It was the night that I interviewed a guy who asked me to call him "Shankey" that I found to be one of the most interesting. He's married to a woman and they have three kids together. He says he regularly has sex with other men. He felt compelled to talk with us because he says there are so many Indian men like him.
It was sad to think of this guy's wife at home wondering where he was -- having no idea that he was talking with CNN about being gay. I worried about the health and safety of his wife as well.
"Shankey" painted a picture of a rather promiscuous life of sex in public parks with other men who may be returning to their wives and families.
Of course, there's no way of knowing how many men there are or even how typical this behavior may be. But, for this one guy, I worried about his wife -- on top of feeling bad that he had to live a double life.
One of the issues I didn't get to cover in our piece was the difficulty that HIV/AIDS prevention groups have in targeting messages to gay groups. In a country where such relationships are illegal, very few messages are geared toward gays and lesbians. Some of the lesser-educated guys I spoke with told me that there are some here that don't know about the potential risks involved.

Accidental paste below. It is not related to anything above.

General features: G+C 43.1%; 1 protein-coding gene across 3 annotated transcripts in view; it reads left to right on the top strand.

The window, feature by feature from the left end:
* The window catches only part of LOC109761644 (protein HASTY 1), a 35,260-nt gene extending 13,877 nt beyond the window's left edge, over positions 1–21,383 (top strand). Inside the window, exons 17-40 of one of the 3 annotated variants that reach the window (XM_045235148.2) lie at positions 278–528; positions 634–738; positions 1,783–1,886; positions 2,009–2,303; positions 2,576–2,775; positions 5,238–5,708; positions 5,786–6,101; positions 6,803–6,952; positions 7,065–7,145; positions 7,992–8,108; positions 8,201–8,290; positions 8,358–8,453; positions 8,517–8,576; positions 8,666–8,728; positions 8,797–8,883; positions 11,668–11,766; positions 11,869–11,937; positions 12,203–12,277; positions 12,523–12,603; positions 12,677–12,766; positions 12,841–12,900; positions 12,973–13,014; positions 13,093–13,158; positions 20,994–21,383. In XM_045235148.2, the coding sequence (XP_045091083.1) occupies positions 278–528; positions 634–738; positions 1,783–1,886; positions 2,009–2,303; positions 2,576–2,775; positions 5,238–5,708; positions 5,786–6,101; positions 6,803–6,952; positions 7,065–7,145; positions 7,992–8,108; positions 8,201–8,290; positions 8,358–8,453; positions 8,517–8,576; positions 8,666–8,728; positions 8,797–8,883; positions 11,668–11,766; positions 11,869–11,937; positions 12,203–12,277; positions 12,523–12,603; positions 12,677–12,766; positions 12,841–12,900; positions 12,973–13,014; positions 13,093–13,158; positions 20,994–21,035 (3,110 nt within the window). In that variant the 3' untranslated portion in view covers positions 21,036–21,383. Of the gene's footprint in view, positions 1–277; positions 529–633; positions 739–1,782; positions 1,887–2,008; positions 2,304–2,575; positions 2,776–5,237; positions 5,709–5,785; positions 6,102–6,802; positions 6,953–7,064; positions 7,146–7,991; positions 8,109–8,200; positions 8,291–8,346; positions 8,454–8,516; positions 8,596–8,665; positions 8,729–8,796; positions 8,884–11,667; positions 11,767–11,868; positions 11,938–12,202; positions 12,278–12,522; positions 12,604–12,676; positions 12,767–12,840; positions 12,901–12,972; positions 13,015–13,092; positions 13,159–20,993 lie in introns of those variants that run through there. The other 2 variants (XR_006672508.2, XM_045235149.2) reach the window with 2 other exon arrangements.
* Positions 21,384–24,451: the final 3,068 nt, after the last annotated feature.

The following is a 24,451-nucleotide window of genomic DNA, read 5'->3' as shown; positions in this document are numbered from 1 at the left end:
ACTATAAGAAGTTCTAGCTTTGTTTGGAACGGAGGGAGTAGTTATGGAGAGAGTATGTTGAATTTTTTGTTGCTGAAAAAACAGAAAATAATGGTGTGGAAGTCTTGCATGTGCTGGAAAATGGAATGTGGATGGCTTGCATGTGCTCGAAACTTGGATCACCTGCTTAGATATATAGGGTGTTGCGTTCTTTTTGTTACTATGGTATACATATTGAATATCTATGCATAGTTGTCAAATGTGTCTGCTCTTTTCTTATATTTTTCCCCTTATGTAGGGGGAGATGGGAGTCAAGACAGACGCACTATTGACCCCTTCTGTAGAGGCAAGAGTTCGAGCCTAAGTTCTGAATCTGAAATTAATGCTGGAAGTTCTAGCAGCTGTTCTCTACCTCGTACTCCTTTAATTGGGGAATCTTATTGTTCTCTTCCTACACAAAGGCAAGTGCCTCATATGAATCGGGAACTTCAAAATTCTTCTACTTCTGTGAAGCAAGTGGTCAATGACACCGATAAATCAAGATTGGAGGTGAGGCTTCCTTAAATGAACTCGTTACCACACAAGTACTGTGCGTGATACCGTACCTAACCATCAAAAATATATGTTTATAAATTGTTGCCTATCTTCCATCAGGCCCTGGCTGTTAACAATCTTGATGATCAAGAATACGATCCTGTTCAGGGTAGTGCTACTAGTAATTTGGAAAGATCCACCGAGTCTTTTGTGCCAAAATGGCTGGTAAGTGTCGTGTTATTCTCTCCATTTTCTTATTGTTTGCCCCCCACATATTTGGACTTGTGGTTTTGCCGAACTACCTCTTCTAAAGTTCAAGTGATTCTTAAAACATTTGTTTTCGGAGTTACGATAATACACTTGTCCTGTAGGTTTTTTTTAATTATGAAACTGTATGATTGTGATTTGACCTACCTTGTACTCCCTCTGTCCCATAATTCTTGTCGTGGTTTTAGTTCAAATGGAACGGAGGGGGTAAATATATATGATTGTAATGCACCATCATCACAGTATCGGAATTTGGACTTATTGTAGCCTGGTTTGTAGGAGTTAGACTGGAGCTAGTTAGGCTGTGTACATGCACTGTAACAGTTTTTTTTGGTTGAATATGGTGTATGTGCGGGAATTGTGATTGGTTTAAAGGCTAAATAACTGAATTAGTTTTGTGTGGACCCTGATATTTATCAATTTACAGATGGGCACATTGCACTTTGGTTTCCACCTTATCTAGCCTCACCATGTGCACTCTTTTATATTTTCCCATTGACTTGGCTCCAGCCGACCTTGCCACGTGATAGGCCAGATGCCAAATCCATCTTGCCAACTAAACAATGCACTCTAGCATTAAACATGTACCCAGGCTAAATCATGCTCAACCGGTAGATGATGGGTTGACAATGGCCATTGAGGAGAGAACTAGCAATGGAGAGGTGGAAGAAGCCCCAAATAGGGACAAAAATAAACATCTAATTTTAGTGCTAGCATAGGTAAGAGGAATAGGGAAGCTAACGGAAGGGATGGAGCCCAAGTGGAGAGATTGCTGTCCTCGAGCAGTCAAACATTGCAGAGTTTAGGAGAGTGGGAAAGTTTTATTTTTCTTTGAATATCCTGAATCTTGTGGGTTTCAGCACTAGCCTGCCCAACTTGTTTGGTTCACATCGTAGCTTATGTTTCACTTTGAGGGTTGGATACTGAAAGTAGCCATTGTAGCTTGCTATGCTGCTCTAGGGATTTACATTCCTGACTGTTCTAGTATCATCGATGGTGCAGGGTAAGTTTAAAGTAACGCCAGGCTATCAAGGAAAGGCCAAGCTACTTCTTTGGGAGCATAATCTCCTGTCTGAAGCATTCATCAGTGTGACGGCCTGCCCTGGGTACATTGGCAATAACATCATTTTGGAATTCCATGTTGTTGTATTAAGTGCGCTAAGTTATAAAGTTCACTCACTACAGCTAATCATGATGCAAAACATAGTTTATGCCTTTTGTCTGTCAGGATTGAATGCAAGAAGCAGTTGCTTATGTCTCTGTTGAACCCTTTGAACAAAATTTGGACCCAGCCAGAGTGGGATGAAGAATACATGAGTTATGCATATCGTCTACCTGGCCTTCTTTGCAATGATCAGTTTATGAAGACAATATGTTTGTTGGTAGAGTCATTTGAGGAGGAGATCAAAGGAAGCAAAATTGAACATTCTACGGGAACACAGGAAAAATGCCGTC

There are incredible social divisions among the lesbian, gay, bisexual, transgender (LGBT) community here. Even the term "gay" can be considered to apply only to an educated, English-speaking, wealthier class here.
Author Gautam Bhan says: "Caste and religion and class are all identities that are acceptable. They're traditional. A sexual identity is very disconcerting to Indian society."
There are also social divisions within the Indian gay community. Among the predominantly Hindi-speaking community, some men identify as being "kothis," a sort of feminized male identity, Bhan writes in his book. Hijras are another sub-set of gay life. "Hijras include men who go in for hormonal treatment, those who undergo sex-change operations and those who are born as hermaphrodites," Bhan writes. Many are simply referred to as "MSM" or men who have sex with other men.